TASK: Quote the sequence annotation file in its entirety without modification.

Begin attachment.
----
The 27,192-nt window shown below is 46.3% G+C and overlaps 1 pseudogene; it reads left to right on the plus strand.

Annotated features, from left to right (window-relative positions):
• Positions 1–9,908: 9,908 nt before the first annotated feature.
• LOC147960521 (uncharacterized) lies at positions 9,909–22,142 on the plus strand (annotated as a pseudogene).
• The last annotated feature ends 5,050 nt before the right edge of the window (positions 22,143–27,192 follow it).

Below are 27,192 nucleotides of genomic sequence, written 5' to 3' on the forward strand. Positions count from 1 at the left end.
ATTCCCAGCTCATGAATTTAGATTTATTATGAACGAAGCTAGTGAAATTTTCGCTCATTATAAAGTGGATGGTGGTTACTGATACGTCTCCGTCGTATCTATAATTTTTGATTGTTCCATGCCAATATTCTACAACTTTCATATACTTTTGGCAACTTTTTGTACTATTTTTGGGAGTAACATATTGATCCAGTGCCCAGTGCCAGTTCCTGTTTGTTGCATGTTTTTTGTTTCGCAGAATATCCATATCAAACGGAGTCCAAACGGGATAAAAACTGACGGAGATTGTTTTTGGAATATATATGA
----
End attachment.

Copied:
The 27,192-nt window shown below is 46.3% G+C and overlaps 1 pseudogene; it reads left to right on the plus strand.

Annotated features, from left to right (window-relative positions):
• Positions 1–9,908: 9,908 nt before the first annotated feature.
• LOC147960521 (uncharacterized) lies at positions 9,909–22,142 on the plus strand (annotated as a pseudogene).
• The last annotated feature ends 5,050 nt before the right edge of the window (positions 22,143–27,192 follow it).

Below are 27,192 nucleotides of genomic sequence, written 5' to 3' on the forward strand. Positions count from 1 at the left end.
ATTCCCAGCTCATGAATTTAGATTTATTATGAACGAAGCTAGTGAAATTTTCGCTCATTATAAAGTGGATGGTGGTTACTGATACGTCTCCGTCGTATCTATAATTTTTGATTGTTCCATGCCAATATTCTACAACTTTCATATACTTTTGGCAACTTTTTGTACTATTTTTGGGAGTAACATATTGATCCAGTGCCCAGTGCCAGTTCCTGTTTGTTGCATGTTTTTTGTTTCGCAGAATATCCATATCAAACGGAGTCCAAACGGGATAAAAACTGACGGAGATTGTTTTTGGAATATATATGA